Hilton Hawaiian Village and Hawaii Care & Cleaning (HCC) workers ratify union contracts

Press Release for July 10, 2019

Media Contacts:
Paola Rodelas
Cell Phone: (808) 333-4782
[email protected]

Bryant de Venecia
Cell Phone: (808) 546-0024
[email protected]

Hilton Hawaiian Village and Hawaii Care & Cleaning (HCC) workers ratify union contracts

These agreements brings workers closer to making one job enough to live in Hawaii

(Honolulu) – UNITE HERE Local 5 members who work at the Hilton Hawaiian Village and Hawaii Care & Cleaning (HCC), a subcontracted cleaning company that does housekeeping work at the hotel, voted overwhelmingly to ratify union contracts that cover nearly 2,000 workers.

The negotiating committees, which are made up of workers from various departments, worked with the company to reach terms that include wage and benefits increases, job preservation, worker involvement in the implementation of new technology and automation, and more. These are four-year agreement that expire on June 30, 2022.

The Hilton agreement is modeled after the contract agreement that was reached on November 27 with Kyo-ya, which own five Marriott-operated in hotels in Waikiki and Maui. Beginning in October 18, nearly 2,700 workers at the five hotels went on strike for 51 days with the demand that one job should be enough to live in Hawaii. It was part of a nationwide strike, involving over 7,700 Marriott workers from 23 hotels in eight cities.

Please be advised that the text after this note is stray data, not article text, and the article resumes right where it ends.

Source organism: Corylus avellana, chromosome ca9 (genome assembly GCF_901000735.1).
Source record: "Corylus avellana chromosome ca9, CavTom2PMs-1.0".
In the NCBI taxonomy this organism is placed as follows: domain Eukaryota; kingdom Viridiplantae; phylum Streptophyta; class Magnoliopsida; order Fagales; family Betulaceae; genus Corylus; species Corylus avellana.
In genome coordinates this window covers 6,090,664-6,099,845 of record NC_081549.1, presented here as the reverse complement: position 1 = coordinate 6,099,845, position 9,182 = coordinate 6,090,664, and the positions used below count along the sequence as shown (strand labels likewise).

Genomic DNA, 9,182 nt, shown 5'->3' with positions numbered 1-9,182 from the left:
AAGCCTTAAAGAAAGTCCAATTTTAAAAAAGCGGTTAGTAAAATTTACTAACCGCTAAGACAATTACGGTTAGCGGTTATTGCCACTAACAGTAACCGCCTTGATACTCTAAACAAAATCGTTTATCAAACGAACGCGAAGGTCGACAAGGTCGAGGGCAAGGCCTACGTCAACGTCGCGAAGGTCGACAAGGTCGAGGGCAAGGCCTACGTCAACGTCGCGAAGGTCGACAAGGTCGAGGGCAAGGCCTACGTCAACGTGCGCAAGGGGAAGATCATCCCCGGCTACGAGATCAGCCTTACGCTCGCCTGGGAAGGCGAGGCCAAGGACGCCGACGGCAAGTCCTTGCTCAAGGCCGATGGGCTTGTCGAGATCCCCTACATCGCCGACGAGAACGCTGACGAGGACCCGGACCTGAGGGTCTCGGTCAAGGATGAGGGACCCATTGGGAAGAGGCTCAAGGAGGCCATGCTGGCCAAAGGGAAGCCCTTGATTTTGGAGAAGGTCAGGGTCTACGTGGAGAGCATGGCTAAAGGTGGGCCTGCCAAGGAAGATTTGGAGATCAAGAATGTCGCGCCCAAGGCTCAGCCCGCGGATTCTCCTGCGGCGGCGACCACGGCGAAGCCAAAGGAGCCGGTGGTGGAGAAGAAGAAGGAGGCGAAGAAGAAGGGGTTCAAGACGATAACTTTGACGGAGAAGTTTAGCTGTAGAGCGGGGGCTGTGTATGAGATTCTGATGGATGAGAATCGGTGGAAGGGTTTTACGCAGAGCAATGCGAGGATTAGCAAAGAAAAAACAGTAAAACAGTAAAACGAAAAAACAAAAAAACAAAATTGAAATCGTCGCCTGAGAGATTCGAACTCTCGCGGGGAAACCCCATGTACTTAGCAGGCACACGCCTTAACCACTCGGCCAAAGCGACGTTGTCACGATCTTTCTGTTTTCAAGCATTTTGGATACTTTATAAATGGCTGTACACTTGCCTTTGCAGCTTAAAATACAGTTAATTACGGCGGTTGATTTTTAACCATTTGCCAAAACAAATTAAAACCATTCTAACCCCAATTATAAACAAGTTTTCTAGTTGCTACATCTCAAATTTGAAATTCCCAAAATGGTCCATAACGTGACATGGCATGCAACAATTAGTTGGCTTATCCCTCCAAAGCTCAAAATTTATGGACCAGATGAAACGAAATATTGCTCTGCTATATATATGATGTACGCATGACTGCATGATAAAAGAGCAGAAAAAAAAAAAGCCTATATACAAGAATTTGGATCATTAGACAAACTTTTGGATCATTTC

In addition, the Hilton agreement includes historic provisions that benefit timeshare workers, setting a standard for timeshare workers across Hawaii’s tourism industry. Kyo-ya’s properties in Hawaii do not have timeshares, so these terms were not part of the Marriott agreement.

HCC workers also received significant wage and benefits increases and will have the option to be hired in-house by Hilton before the end of the contract. The union has been working to eliminate subcontracted housekeeping work in the hotel for 20 years. “This contract will really help my family. My fiance and I both work at HCC. Because of this new contract, my family will have $1,400 more per month starting in January because of the free medical coverage that HCC workers will finally get. Having a job that is more secure with paid medical and a retirement is a dream come true,” says Cesilee Linares, who works at HCC.

Because of the solidarity and support of the Hilton and HCC workers, 80 workers at the DoubleTree Hilton Alana Waikiki became members of Local 5 on May 25. This continues a trend of growth for Local 5 and union membership in Hawaii. According to the U.S. Bureau of Labor Statistics, Hawaii’s union representation increased to 23.1% in 2018.

“We worked together to push the cart up the hill to win a good contract that brings us closer to making one job enough to live in Hawaii. It was not only the Hilton workers who worked together, but workers from HCC, DoubleTree, and the Kyo-ya members who went on strike so that all of our hotels can benefit from their fight,” says Lawrene Kanoa, a front desk worker at the Hilton Hawaiian Village.

Collective bargaining agreements at 20 Local 5 hotels expired in 2018. Eight Marriott-operated hotels have already settled, making the Hilton Hawaiian Village and HCC the 9th and 10th contracts settled. 10 hotel contracts have been settled, covering over 5,000 hotel workers. 10 more hotel contracts remain open and the “One Job Should Be Enough” campaign continues—for Local 5 members and the broader community.